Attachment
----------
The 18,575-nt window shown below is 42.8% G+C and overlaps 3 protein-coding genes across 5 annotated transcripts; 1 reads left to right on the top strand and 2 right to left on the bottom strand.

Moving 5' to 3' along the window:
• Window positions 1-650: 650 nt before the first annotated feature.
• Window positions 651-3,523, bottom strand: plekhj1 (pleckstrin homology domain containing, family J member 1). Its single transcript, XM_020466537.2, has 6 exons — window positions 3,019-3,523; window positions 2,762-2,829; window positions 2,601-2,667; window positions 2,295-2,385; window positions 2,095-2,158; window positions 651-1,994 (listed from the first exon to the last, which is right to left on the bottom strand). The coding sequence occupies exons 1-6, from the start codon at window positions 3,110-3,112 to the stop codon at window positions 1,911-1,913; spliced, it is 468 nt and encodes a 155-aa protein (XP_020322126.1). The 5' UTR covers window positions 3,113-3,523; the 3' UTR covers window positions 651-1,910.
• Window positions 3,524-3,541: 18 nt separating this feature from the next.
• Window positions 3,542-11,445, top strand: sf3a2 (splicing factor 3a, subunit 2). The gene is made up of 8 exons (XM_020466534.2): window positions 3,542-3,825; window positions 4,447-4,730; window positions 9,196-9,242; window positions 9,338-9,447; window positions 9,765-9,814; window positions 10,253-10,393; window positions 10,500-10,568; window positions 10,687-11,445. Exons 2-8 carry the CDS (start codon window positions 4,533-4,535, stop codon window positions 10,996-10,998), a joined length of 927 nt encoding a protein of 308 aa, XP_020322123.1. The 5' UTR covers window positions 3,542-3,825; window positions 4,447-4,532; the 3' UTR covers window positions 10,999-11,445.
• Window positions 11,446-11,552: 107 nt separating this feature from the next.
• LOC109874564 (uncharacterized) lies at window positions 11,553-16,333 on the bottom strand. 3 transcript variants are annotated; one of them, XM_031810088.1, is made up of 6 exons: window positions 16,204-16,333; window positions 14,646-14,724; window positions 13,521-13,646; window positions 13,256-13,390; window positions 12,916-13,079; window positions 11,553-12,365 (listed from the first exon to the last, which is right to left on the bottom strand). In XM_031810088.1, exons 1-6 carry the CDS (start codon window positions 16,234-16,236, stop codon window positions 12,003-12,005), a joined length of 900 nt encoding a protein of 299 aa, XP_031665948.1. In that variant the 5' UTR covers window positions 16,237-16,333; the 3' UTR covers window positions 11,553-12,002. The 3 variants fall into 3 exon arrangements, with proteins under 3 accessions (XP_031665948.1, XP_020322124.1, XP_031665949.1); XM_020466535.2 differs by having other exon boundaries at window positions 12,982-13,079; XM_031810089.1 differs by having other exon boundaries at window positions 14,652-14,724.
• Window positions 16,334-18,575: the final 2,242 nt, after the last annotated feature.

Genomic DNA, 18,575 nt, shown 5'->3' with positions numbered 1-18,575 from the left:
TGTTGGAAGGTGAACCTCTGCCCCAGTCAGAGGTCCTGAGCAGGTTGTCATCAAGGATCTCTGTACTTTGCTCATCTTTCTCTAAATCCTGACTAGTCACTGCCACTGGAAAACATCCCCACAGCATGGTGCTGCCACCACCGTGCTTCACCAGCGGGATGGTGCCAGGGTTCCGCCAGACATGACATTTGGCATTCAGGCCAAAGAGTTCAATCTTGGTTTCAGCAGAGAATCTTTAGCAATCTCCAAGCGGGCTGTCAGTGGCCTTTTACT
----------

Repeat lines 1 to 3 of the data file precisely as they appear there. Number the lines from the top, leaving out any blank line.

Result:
The 18,575-nt window shown below is 42.8% G+C and overlaps 3 protein-coding genes across 5 annotated transcripts; 1 reads left to right on the top strand and 2 right to left on the bottom strand.

Moving 5' to 3' along the window:
• Window positions 1-650: 650 nt before the first annotated feature.